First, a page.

Common Driving Distractions

driver drinking coffee and on their phone
Posted: July 19, 2023

Distracted driving claimed over 3,500 lives in 2021, according to the National Highway Traffic Safety Administration. There are many different kinds of distractions. Cell phone use is a factor in many fatal crashes, and it’s on the rise, which is why most distracted-driving laws today target cell phone use. Looking away from the road for two seconds doubles a driver’s risk of crashing, and texting can take 10 times that long—about five seconds to send or receive a message plus up to 27 more ticks of the clock to then refocus on the road. 

While drivers of all ages can be distracted, reports from the NHTSA prove that some groups are more likely to become distracted behind the wheel. For example, according to research, texting while driving increases a teen’s risk of crashing by 23 times. 

The Mind of the Distracted Driver  

Into this complex equation have waded not only lawmakers but also psychologists, neuroscientists, and other specialists, all trying to curb inattentive driving. It’s not an easy problem, mostly because it’s so prevalent. A study by the Virginia Tech Transportation Institute found that nearly 80 percent of crashes and 65 percent of near-crashes involved driver inattention within three seconds of the accident. 

The Centers for Disease Control and Prevention says a driving distraction is “any activity” or thinking that “takes a driver’s attention away from driving.” Moreover, the NHTSA reports that “drivers whose attention is diverted…for more than two seconds at a time are at increased risk of a crash.” 

According to the Washington state transportation department, some studies suggest that focusing on a sign’s message takes two seconds, reading every three words takes one second, and refocusing on the road still more time. Some unique messages may entail increased processing time.  

Distracted Driving and the Law  

As researchers have studied distraction’s effect on the mind and explored ways of mitigating its dangers, policymakers have sought to curb distracted driving with laws and other measures. In this, New York has been a leader. Here are just a few of the steps the state has taken to curb distracted driving:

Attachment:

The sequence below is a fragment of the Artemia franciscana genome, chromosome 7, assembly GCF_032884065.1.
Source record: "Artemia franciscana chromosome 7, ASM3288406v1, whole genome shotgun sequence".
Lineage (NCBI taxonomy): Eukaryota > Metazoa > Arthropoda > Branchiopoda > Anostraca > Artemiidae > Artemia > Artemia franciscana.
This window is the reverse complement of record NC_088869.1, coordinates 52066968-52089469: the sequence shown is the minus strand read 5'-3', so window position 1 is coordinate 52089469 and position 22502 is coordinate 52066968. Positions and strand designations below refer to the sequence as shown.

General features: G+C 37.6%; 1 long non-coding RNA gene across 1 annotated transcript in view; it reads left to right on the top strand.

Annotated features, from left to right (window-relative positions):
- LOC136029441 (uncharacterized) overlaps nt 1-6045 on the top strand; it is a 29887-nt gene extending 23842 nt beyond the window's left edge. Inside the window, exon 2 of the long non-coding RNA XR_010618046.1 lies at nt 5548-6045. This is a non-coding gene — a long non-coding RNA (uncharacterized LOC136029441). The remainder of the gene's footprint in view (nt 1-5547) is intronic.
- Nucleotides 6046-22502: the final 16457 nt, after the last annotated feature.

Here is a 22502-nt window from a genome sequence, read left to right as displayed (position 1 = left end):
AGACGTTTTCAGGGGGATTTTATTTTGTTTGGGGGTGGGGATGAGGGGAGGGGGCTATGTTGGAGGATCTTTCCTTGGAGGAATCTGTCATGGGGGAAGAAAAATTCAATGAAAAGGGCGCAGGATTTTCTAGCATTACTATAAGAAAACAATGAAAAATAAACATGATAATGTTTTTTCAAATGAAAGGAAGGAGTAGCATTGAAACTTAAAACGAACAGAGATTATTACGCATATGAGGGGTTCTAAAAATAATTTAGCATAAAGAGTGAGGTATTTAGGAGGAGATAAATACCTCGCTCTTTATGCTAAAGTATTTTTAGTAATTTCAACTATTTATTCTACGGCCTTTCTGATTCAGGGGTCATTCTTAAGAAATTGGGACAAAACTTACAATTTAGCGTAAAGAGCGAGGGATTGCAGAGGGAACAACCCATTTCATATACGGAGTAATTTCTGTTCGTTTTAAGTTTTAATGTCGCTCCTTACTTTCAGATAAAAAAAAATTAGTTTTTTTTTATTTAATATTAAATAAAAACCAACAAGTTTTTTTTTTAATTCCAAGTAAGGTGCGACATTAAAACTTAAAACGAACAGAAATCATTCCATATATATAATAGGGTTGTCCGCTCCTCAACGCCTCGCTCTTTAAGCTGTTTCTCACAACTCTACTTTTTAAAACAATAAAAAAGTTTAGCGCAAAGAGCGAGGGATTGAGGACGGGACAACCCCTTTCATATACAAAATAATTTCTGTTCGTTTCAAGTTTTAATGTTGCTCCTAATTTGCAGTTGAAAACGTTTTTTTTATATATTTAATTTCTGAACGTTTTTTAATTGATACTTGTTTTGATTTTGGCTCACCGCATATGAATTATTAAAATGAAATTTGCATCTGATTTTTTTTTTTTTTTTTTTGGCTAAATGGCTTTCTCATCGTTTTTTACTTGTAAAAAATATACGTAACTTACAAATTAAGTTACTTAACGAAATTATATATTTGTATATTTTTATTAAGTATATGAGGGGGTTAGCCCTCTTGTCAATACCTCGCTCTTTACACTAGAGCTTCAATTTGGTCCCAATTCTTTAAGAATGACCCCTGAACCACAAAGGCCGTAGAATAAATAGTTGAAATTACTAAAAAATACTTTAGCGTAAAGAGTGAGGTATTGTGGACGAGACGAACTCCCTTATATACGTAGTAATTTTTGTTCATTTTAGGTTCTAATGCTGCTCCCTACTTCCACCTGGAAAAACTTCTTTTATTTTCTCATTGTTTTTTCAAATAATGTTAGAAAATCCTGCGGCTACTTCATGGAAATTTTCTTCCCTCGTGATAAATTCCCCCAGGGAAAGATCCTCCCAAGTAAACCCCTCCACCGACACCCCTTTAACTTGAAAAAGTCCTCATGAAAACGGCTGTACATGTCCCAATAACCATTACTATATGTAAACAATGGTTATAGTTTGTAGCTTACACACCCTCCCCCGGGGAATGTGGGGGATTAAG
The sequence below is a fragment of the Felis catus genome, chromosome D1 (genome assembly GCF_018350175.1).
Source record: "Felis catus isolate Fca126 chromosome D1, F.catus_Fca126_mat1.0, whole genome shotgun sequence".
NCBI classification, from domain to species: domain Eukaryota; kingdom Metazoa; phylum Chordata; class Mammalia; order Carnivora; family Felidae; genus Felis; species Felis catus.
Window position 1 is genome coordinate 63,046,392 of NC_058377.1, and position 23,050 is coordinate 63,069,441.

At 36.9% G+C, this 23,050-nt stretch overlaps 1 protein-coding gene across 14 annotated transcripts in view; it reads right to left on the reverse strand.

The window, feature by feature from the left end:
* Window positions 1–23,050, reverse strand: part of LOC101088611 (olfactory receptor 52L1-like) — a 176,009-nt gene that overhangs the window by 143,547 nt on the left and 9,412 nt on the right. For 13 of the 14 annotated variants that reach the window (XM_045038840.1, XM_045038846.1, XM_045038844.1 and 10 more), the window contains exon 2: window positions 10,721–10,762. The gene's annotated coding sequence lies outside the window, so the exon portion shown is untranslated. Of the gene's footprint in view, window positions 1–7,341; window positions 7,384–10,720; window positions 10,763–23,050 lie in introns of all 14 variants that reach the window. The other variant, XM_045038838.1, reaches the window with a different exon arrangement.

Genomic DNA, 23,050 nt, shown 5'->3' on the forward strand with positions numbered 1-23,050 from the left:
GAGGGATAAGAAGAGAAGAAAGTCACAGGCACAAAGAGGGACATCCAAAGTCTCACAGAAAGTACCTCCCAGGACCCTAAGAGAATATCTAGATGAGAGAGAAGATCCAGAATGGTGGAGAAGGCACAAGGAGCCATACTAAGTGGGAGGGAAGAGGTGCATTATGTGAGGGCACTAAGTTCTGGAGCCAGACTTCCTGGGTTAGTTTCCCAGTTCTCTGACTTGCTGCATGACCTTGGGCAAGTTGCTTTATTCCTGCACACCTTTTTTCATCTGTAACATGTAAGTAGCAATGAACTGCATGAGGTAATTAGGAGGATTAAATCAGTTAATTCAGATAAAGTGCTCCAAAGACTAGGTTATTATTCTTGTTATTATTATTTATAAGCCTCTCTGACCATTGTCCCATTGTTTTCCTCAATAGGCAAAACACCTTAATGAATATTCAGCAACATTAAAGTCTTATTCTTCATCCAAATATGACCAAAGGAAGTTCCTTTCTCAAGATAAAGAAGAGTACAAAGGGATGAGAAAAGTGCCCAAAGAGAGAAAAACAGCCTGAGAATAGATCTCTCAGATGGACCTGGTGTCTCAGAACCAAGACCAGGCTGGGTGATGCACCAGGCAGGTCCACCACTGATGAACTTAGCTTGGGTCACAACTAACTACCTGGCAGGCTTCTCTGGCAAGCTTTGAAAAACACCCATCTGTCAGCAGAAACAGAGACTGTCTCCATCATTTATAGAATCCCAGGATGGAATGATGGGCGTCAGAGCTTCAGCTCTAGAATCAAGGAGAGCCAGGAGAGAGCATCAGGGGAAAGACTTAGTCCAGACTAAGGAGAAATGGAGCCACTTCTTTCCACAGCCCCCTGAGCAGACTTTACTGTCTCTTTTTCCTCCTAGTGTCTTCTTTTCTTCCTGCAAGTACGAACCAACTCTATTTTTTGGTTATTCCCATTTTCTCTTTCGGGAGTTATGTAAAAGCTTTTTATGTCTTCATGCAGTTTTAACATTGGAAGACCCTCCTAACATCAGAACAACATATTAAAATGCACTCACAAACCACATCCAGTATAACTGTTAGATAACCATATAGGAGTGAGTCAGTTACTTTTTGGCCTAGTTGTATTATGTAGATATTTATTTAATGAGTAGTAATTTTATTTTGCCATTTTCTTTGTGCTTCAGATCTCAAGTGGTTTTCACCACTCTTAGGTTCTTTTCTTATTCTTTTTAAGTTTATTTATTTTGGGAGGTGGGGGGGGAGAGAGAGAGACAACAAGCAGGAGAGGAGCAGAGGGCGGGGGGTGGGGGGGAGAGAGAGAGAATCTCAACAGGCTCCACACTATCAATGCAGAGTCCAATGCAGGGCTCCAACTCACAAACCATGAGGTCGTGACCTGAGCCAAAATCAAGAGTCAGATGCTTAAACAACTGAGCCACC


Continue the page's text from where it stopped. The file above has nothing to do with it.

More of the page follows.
• In 2001, New York became the first state to prohibit using a hand-held cell phone while driving.  
  • In 2009, New York outlawed texting while driving 
  • In 2017, then-Gov. Andrew Cuomo started an enforcement crackdown that resulted in police writing more than 2,000 tickets for distracted driving.  

During the enforcement campaign, police statewide wrote 1,671 tickets for distracted driving. Penalties include fines of up to $450, five driver-violation points, and license suspension or revocation.  

New York’s Vehicle and Traffic Law now broadly bans the use of portable electronic devices while driving.

Forms of Distracted Driving

According to the Centers for Disease Control and Prevention, there are three main types of distraction: manual, visual, and cognitive. Some distractions, such as using the rearview mirror to apply lipstick or brush one’s hair, can span multiple categories.   

Injured in a Distracted Driving Accident? Call William Mattar, P.C.  

If you’re injured by a distracted driver, you could experience significant pain and suffering that affects your quality of life.  

An accident attorney can strengthen your claim and advocate for you to receive maximum compensation. The personal-injury attorneys at William Mattar, P.C., have years of experience focusing on motor-vehicle cases. We know how to build a case that will enable you to receive maximum compensation. So, don’t hesitate to fill out our online consultation-request form or call us, at 844-444-4444

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